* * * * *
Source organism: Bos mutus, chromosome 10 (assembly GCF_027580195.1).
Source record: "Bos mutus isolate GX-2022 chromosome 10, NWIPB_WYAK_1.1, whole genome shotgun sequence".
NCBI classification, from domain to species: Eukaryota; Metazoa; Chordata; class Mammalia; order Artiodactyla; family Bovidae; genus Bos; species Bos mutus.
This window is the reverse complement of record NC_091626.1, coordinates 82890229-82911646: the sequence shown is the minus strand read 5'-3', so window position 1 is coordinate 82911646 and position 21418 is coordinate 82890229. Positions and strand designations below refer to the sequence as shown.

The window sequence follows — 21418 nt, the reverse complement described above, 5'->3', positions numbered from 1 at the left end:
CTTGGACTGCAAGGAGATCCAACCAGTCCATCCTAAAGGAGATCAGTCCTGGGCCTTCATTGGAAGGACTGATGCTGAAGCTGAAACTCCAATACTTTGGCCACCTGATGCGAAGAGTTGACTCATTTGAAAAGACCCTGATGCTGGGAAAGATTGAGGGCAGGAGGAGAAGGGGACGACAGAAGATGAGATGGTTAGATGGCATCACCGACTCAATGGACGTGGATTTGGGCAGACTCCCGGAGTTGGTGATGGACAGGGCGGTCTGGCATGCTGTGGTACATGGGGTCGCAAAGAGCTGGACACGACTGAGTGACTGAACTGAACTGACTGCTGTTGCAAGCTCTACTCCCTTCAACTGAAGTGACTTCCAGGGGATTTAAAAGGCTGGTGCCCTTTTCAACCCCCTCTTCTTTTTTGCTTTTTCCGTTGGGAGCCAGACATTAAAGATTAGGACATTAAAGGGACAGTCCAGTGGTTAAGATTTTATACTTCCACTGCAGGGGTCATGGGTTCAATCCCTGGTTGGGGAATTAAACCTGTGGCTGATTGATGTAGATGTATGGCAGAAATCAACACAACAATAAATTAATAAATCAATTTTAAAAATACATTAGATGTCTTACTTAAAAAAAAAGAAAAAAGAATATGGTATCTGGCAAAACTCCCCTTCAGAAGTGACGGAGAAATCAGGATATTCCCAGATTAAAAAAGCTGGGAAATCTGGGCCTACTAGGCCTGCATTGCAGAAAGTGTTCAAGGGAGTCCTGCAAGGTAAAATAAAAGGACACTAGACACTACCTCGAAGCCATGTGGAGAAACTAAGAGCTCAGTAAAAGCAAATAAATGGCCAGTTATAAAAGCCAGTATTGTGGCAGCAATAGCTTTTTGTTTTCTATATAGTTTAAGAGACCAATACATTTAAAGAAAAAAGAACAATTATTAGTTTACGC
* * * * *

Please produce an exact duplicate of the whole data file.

Source organism: Bos mutus, chromosome 10 (assembly GCF_027580195.1).
Source record: "Bos mutus isolate GX-2022 chromosome 10, NWIPB_WYAK_1.1, whole genome shotgun sequence".
NCBI classification, from domain to species: Eukaryota; Metazoa; Chordata; class Mammalia; order Artiodactyla; family Bovidae; genus Bos; species Bos mutus.
This window is the reverse complement of record NC_091626.1, coordinates 82890229-82911646: the sequence shown is the minus strand read 5'-3', so window position 1 is coordinate 82911646 and position 21418 is coordinate 82890229. Positions and strand designations below refer to the sequence as shown.

The window sequence follows — 21418 nt, the reverse complement described above, 5'->3', positions numbered from 1 at the left end:
CTTGGACTGCAAGGAGATCCAACCAGTCCATCCTAAAGGAGATCAGTCCTGGGCCTTCATTGGAAGGACTGATGCTGAAGCTGAAACTCCAATACTTTGGCCACCTGATGCGAAGAGTTGACTCATTTGAAAAGACCCTGATGCTGGGAAAGATTGAGGGCAGGAGGAGAAGGGGACGACAGAAGATGAGATGGTTAGATGGCATCACCGACTCAATGGACGTGGATTTGGGCAGACTCCCGGAGTTGGTGATGGACAGGGCGGTCTGGCATGCTGTGGTACATGGGGTCGCAAAGAGCTGGACACGACTGAGTGACTGAACTGAACTGACTGCTGTTGCAAGCTCTACTCCCTTCAACTGAAGTGACTTCCAGGGGATTTAAAAGGCTGGTGCCCTTTTCAACCCCCTCTTCTTTTTTGCTTTTTCCGTTGGGAGCCAGACATTAAAGATTAGGACATTAAAGGGACAGTCCAGTGGTTAAGATTTTATACTTCCACTGCAGGGGTCATGGGTTCAATCCCTGGTTGGGGAATTAAACCTGTGGCTGATTGATGTAGATGTATGGCAGAAATCAACACAACAATAAATTAATAAATCAATTTTAAAAATACATTAGATGTCTTACTTAAAAAAAAAGAAAAAAGAATATGGTATCTGGCAAAACTCCCCTTCAGAAGTGACGGAGAAATCAGGATATTCCCAGATTAAAAAAGCTGGGAAATCTGGGCCTACTAGGCCTGCATTGCAGAAAGTGTTCAAGGGAGTCCTGCAAGGTAAAATAAAAGGACACTAGACACTACCTCGAAGCCATGTGGAGAAACTAAGAGCTCAGTAAAAGCAAATAAATGGCCAGTTATAAAAGCCAGTATTGTGGCAGCAATAGCTTTTTGTTTTCTATATAGTTTAAGAGACCAATACATTTAAAGAAAAAAGAACAATTATTAGTTTACGC